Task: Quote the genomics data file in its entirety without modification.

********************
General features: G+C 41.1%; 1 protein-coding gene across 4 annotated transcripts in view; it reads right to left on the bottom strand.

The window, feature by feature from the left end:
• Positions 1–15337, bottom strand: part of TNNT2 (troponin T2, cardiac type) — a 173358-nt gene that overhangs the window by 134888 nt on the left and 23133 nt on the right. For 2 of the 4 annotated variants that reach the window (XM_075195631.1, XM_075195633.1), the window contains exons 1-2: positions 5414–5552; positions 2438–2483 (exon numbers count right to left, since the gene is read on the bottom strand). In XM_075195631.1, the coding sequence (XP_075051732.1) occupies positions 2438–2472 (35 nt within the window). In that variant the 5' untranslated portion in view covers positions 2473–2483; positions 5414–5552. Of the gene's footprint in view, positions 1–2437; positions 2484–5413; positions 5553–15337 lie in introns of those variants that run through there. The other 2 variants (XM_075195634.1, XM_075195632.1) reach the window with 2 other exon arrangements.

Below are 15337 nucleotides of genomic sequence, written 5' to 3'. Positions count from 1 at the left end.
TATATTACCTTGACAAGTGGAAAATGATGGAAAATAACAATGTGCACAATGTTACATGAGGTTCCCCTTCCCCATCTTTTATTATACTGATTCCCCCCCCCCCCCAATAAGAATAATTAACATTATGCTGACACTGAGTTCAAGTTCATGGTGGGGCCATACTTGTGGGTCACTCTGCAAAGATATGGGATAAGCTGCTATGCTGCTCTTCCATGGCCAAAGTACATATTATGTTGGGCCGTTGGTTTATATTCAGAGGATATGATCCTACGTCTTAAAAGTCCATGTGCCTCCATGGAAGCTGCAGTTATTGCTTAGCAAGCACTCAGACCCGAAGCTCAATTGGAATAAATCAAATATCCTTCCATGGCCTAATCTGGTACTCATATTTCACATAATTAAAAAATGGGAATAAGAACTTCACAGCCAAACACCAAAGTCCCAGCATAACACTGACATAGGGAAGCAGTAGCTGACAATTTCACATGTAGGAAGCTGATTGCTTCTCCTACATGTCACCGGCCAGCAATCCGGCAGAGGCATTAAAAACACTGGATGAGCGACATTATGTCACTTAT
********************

General features: G+C 41.1%; 1 protein-coding gene across 4 annotated transcripts in view; it reads right to left on the bottom strand.

The window, feature by feature from the left end:
• Positions 1–15337, bottom strand: part of TNNT2 (troponin T2, cardiac type) — a 173358-nt gene that overhangs the window by 134888 nt on the left and 23133 nt on the right. For 2 of the 4 annotated variants that reach the window (XM_075195631.1, XM_075195633.1), the window contains exons 1-2: positions 5414–5552; positions 2438–2483 (exon numbers count right to left, since the gene is read on the bottom strand). In XM_075195631.1, the coding sequence (XP_075051732.1) occupies positions 2438–2472 (35 nt within the window). In that variant the 5' untranslated portion in view covers positions 2473–2483; positions 5414–5552. Of the gene's footprint in view, positions 1–2437; positions 2484–5413; positions 5553–15337 lie in introns of those variants that run through there. The other 2 variants (XM_075195634.1, XM_075195632.1) reach the window with 2 other exon arrangements.

Below are 15337 nucleotides of genomic sequence, written 5' to 3'. Positions count from 1 at the left end.
TATATTACCTTGACAAGTGGAAAATGATGGAAAATAACAATGTGCACAATGTTACATGAGGTTCCCCTTCCCCATCTTTTATTATACTGATTCCCCCCCCCCCCCAATAAGAATAATTAACATTATGCTGACACTGAGTTCAAGTTCATGGTGGGGCCATACTTGTGGGTCACTCTGCAAAGATATGGGATAAGCTGCTATGCTGCTCTTCCATGGCCAAAGTACATATTATGTTGGGCCGTTGGTTTATATTCAGAGGATATGATCCTACGTCTTAAAAGTCCATGTGCCTCCATGGAAGCTGCAGTTATTGCTTAGCAAGCACTCAGACCCGAAGCTCAATTGGAATAAATCAAATATCCTTCCATGGCCTAATCTGGTACTCATATTTCACATAATTAAAAAATGGGAATAAGAACTTCACAGCCAAACACCAAAGTCCCAGCATAACACTGACATAGGGAAGCAGTAGCTGACAATTTCACATGTAGGAAGCTGATTGCTTCTCCTACATGTCACCGGCCAGCAATCCGGCAGAGGCATTAAAAACACTGGATGAGCGACATTATGTCACTTAT